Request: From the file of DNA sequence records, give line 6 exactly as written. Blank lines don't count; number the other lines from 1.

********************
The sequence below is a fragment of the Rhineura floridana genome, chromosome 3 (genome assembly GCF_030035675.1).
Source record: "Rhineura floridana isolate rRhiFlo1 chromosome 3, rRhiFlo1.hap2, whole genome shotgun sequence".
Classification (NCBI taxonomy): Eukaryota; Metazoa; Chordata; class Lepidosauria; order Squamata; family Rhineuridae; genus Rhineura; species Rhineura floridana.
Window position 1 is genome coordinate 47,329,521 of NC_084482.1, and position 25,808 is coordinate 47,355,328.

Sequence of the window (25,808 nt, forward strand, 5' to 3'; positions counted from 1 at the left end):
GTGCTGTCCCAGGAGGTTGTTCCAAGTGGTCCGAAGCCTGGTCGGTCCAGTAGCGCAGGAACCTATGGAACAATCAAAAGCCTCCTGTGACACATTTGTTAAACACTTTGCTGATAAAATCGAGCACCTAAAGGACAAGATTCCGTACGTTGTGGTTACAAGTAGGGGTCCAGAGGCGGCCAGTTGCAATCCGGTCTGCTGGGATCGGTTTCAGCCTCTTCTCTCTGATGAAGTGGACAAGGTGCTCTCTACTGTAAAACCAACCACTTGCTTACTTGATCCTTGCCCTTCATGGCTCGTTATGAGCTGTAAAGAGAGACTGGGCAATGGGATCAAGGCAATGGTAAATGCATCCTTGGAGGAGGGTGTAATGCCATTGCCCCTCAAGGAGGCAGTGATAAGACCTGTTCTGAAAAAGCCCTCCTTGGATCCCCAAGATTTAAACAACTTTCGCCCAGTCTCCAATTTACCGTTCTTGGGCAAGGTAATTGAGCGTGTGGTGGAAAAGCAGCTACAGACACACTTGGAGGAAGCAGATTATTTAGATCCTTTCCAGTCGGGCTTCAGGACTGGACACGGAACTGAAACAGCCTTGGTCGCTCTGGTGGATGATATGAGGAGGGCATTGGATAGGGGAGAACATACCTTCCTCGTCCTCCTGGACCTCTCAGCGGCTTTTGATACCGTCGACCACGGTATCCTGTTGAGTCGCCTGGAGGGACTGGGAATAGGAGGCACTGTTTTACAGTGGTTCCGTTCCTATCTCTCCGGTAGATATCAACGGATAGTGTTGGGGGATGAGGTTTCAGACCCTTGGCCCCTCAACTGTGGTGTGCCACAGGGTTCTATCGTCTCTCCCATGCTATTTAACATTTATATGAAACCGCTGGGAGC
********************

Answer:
GTGCTGTCCCAGGAGGTTGTTCCAAGTGGTCCGAAGCCTGGTCGGTCCAGTAGCGCAGGAACCTATGGAACAATCAAAAGCCTCCTGTGACACATTTGTTAAACACTTTGCTGATAAAATCGAGCACCTAAAGGACAAGATTCCGTACGTTGTGGTTACAAGTAGGGGTCCAGAGGCGGCCAGTTGCAATCCGGTCTGCTGGGATCGGTTTCAGCCTCTTCTCTCTGATGAAGTGGACAAGGTGCTCTCTACTGTAAAACCAACCACTTGCTTACTTGATCCTTGCCCTTCATGGCTCGTTATGAGCTGTAAAGAGAGACTGGGCAATGGGATCAAGGCAATGGTAAATGCATCCTTGGAGGAGGGTGTAATGCCATTGCCCCTCAAGGAGGCAGTGATAAGACCTGTTCTGAAAAAGCCCTCCTTGGATCCCCAAGATTTAAACAACTTTCGCCCAGTCTCCAATTTACCGTTCTTGGGCAAGGTAATTGAGCGTGTGGTGGAAAAGCAGCTACAGACACACTTGGAGGAAGCAGATTATTTAGATCCTTTCCAGTCGGGCTTCAGGACTGGACACGGAACTGAAACAGCCTTGGTCGCTCTGGTGGATGATATGAGGAGGGCATTGGATAGGGGAGAACATACCTTCCTCGTCCTCCTGGACCTCTCAGCGGCTTTTGATACCGTCGACCACGGTATCCTGTTGAGTCGCCTGGAGGGACTGGGAATAGGAGGCACTGTTTTACAGTGGTTCCGTTCCTATCTCTCCGGTAGATATCAACGGATAGTGTTGGGGGATGAGGTTTCAGACCCTTGGCCCCTCAACTGTGGTGTGCCACAGGGTTCTATCGTCTCTCCCATGCTATTTAACATTTATATGAAACCGCTGGGAGC